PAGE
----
Gypsy Petulengro

Xavier Petulengro, more often referred to as ‘Gypsy Petulengro’, was a British Romanichal horse trader, businessman, broadcaster, violinist, and writer, known to most as the ‘King of the Gypsies’. He was born on 25th December 1859 in Rochdale, England, yet despite his later fame, very little is known of Petulengro’s childhood. Many claim he spent his early upbringing in Romania, where his father traded Welsh ponies. Unusually for Romany families at this time, Petulengro learnt to read and write. He later asserted this was through the assistance of Admiral Arthur Wilson of the Royal Navy, as well as Martha Clark a farmer’s wife in Whitehaven, Cumbria. The name ‘Petulengro’ derives from the Sanskrit ‘Petul’, meaning Horseshoe and ‘Engro’ from Romani, meaning man or thing; hence ‘Blacksmith’ – and Xavier followed the family business of horse trading as a young man, also serving in the British army for a short time. In the 1920s, while living in Manchester, Petulengro was invited to aid in the re-establishment of traditional Romany gatherings at Baildon in Yorkshire. These had taken place in the area for centuries previous, however, the tradition died out in the late nineteenth century. By the end of the 1920s, Petulengro helped make the annual parties a triumph and the tradition was revived, including ‘real’ Romany families as well as local townsfolk who attended dressed up in costume. It was after this success that Petulengro started broadcasting on the BBC, becoming a regular feature as ‘the famous broadcasting Gypsy’ on the programme In Town Tonight. He also wrote articles on Romany lore and food, publishing his first book, Romany Remedies and Recipes in 1935, followed two years later by his autobiography; A Romany Life. Under his title ‘King of the Gypsies’, Petulengro officiated traditional Romany weddings, including that of his own son in 1937. The wedding was filmed by Pathé News for showing in the cinemas, as well as covered by several newspapers. This fame was a highly novel occurrence, both for the Romany people and mid-twentieth century Britain more widely; however, the press, the public, and the Romany community co-existed amicably. On his death on 16th June 1957, Putelengro’s funeral (arranged in traditional Romanichal style) was attended by over 1500 sightseers in addition to the 100 invited mourners. He died in Littlehampton, Sussex, aged 98 and was buried in the Forest of Dean, Gloucestershire.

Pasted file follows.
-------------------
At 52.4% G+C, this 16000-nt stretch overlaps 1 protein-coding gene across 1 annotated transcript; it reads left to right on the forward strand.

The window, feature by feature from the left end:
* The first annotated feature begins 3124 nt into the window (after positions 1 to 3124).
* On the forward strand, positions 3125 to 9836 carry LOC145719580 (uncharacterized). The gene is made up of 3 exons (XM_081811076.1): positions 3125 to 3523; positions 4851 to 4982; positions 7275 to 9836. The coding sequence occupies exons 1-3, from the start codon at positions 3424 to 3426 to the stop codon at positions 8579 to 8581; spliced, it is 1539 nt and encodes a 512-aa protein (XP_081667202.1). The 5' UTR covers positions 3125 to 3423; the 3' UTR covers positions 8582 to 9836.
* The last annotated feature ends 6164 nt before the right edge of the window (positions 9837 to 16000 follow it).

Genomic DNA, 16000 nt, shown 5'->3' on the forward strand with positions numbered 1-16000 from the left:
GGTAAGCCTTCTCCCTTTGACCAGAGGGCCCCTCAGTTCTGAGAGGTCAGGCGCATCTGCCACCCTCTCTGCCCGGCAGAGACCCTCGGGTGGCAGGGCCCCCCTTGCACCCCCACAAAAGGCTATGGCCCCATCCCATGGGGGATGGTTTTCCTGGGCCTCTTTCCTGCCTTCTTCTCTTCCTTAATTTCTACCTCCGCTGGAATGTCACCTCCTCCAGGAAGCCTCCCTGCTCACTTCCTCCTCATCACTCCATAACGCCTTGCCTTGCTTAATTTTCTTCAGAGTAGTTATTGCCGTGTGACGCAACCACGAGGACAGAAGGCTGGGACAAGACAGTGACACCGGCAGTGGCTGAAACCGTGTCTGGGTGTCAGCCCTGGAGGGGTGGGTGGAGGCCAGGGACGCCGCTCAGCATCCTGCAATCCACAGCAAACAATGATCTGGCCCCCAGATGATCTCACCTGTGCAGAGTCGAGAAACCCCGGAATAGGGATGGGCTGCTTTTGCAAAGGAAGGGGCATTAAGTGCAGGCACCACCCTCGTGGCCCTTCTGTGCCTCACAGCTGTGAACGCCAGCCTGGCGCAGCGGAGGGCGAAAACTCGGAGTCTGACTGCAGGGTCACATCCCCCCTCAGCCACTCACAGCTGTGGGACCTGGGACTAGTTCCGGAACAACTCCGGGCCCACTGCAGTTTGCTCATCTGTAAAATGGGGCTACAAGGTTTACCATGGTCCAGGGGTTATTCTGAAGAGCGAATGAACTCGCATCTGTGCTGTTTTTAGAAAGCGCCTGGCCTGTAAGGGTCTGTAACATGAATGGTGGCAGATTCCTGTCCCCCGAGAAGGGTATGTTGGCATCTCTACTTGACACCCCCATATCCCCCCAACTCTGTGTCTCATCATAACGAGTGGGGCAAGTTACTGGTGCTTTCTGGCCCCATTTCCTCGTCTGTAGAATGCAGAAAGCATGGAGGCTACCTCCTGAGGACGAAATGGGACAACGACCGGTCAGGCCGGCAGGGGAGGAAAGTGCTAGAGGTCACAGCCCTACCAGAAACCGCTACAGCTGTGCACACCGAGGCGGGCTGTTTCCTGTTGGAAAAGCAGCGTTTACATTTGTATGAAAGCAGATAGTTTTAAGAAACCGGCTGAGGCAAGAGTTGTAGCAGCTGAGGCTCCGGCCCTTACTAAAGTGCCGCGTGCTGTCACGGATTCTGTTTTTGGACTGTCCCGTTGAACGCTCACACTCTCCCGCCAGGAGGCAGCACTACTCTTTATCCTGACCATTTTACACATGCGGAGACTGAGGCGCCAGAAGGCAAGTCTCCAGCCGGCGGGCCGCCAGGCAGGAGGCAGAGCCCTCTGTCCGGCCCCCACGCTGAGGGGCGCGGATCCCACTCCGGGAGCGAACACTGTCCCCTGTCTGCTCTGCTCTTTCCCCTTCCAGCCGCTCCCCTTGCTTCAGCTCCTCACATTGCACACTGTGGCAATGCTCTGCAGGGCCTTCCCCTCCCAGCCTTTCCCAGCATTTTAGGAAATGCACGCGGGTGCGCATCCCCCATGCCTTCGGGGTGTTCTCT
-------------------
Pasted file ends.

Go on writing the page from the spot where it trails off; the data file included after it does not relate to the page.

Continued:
All books by Gypsy Petulengro